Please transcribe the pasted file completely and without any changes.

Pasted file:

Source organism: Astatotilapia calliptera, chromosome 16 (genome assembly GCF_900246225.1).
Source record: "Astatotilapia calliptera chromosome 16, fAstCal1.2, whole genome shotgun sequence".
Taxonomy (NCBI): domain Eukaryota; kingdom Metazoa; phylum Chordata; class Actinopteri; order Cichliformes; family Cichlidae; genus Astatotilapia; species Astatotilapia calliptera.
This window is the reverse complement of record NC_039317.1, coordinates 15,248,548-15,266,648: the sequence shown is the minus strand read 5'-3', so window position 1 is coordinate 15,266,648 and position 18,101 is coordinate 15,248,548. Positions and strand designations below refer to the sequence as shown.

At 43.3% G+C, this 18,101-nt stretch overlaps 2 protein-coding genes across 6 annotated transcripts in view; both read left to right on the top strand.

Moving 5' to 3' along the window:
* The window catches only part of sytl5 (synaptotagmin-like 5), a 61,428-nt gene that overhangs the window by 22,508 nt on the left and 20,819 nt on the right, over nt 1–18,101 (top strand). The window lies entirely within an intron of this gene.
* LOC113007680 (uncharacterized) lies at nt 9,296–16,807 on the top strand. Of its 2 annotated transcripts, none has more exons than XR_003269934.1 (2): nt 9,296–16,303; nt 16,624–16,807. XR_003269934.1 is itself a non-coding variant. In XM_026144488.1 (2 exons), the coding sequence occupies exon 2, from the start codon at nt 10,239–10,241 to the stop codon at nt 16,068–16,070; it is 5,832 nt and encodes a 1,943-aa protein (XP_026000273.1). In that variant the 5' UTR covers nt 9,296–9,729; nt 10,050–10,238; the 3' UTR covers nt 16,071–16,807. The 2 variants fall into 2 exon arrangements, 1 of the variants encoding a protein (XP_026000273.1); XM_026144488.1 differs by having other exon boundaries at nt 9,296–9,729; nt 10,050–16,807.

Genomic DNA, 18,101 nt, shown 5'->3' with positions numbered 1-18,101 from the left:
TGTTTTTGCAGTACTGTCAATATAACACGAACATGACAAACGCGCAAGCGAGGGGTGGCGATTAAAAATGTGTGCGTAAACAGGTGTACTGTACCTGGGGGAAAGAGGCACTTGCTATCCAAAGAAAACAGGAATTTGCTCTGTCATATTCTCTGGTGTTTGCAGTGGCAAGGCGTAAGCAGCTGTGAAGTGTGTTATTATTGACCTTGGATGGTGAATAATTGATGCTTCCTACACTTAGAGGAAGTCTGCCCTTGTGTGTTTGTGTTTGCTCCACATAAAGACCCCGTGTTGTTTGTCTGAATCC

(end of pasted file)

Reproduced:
Source organism: Astatotilapia calliptera, chromosome 16 (genome assembly GCF_900246225.1).
Source record: "Astatotilapia calliptera chromosome 16, fAstCal1.2, whole genome shotgun sequence".
Taxonomy (NCBI): domain Eukaryota; kingdom Metazoa; phylum Chordata; class Actinopteri; order Cichliformes; family Cichlidae; genus Astatotilapia; species Astatotilapia calliptera.
This window is the reverse complement of record NC_039317.1, coordinates 15,248,548-15,266,648: the sequence shown is the minus strand read 5'-3', so window position 1 is coordinate 15,266,648 and position 18,101 is coordinate 15,248,548. Positions and strand designations below refer to the sequence as shown.

At 43.3% G+C, this 18,101-nt stretch overlaps 2 protein-coding genes across 6 annotated transcripts in view; both read left to right on the top strand.

Moving 5' to 3' along the window:
* The window catches only part of sytl5 (synaptotagmin-like 5), a 61,428-nt gene that overhangs the window by 22,508 nt on the left and 20,819 nt on the right, over nt 1–18,101 (top strand). The window lies entirely within an intron of this gene.
* LOC113007680 (uncharacterized) lies at nt 9,296–16,807 on the top strand. Of its 2 annotated transcripts, none has more exons than XR_003269934.1 (2): nt 9,296–16,303; nt 16,624–16,807. XR_003269934.1 is itself a non-coding variant. In XM_026144488.1 (2 exons), the coding sequence occupies exon 2, from the start codon at nt 10,239–10,241 to the stop codon at nt 16,068–16,070; it is 5,832 nt and encodes a 1,943-aa protein (XP_026000273.1). In that variant the 5' UTR covers nt 9,296–9,729; nt 10,050–10,238; the 3' UTR covers nt 16,071–16,807. The 2 variants fall into 2 exon arrangements, 1 of the variants encoding a protein (XP_026000273.1); XM_026144488.1 differs by having other exon boundaries at nt 9,296–9,729; nt 10,050–16,807.

Genomic DNA, 18,101 nt, shown 5'->3' with positions numbered 1-18,101 from the left:
TGTTTTTGCAGTACTGTCAATATAACACGAACATGACAAACGCGCAAGCGAGGGGTGGCGATTAAAAATGTGTGCGTAAACAGGTGTACTGTACCTGGGGGAAAGAGGCACTTGCTATCCAAAGAAAACAGGAATTTGCTCTGTCATATTCTCTGGTGTTTGCAGTGGCAAGGCGTAAGCAGCTGTGAAGTGTGTTATTATTGACCTTGGATGGTGAATAATTGATGCTTCCTACACTTAGAGGAAGTCTGCCCTTGTGTGTTTGTGTTTGCTCCACATAAAGACCCCGTGTTGTTTGTCTGAATCC